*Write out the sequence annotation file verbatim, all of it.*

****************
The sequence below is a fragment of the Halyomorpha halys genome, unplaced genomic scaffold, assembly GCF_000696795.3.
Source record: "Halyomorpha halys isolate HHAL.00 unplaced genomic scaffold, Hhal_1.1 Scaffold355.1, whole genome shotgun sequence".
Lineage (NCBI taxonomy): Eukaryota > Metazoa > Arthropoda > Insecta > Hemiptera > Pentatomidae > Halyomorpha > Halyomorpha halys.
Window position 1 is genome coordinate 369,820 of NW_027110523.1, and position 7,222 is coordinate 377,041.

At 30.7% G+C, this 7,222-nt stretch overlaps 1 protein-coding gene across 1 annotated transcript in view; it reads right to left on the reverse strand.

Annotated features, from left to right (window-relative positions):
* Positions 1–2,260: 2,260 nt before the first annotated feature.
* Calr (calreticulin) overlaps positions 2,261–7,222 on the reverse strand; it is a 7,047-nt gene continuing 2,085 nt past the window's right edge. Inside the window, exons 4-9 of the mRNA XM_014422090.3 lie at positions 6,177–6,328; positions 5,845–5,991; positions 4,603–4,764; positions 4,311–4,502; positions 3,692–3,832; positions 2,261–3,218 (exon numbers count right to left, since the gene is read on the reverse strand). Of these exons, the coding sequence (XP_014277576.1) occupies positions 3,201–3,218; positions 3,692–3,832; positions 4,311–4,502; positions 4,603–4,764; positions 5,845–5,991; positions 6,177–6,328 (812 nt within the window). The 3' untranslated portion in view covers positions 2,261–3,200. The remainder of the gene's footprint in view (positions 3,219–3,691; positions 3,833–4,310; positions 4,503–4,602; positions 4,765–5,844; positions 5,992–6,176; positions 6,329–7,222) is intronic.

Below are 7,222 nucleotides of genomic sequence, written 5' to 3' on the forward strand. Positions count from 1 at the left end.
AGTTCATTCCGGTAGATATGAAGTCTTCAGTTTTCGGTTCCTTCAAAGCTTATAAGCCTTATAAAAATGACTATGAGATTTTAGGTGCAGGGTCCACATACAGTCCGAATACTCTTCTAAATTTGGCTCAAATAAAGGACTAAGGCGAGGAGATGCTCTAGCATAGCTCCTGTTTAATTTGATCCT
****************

The sequence below is a fragment of the Halyomorpha halys genome, unplaced genomic scaffold, assembly GCF_000696795.3.
Source record: "Halyomorpha halys isolate HHAL.00 unplaced genomic scaffold, Hhal_1.1 Scaffold355.1, whole genome shotgun sequence".
Lineage (NCBI taxonomy): Eukaryota > Metazoa > Arthropoda > Insecta > Hemiptera > Pentatomidae > Halyomorpha > Halyomorpha halys.
Window position 1 is genome coordinate 369,820 of NW_027110523.1, and position 7,222 is coordinate 377,041.

At 30.7% G+C, this 7,222-nt stretch overlaps 1 protein-coding gene across 1 annotated transcript in view; it reads right to left on the reverse strand.

Annotated features, from left to right (window-relative positions):
* Positions 1–2,260: 2,260 nt before the first annotated feature.
* Calr (calreticulin) overlaps positions 2,261–7,222 on the reverse strand; it is a 7,047-nt gene continuing 2,085 nt past the window's right edge. Inside the window, exons 4-9 of the mRNA XM_014422090.3 lie at positions 6,177–6,328; positions 5,845–5,991; positions 4,603–4,764; positions 4,311–4,502; positions 3,692–3,832; positions 2,261–3,218 (exon numbers count right to left, since the gene is read on the reverse strand). Of these exons, the coding sequence (XP_014277576.1) occupies positions 3,201–3,218; positions 3,692–3,832; positions 4,311–4,502; positions 4,603–4,764; positions 5,845–5,991; positions 6,177–6,328 (812 nt within the window). The 3' untranslated portion in view covers positions 2,261–3,200. The remainder of the gene's footprint in view (positions 3,219–3,691; positions 3,833–4,310; positions 4,503–4,602; positions 4,765–5,844; positions 5,992–6,176; positions 6,329–7,222) is intronic.

Below are 7,222 nucleotides of genomic sequence, written 5' to 3' on the forward strand. Positions count from 1 at the left end.
AGTTCATTCCGGTAGATATGAAGTCTTCAGTTTTCGGTTCCTTCAAAGCTTATAAGCCTTATAAAAATGACTATGAGATTTTAGGTGCAGGGTCCACATACAGTCCGAATACTCTTCTAAATTTGGCTCAAATAAAGGACTAAGGCGAGGAGATGCTCTAGCATAGCTCCTGTTTAATTTGATCCT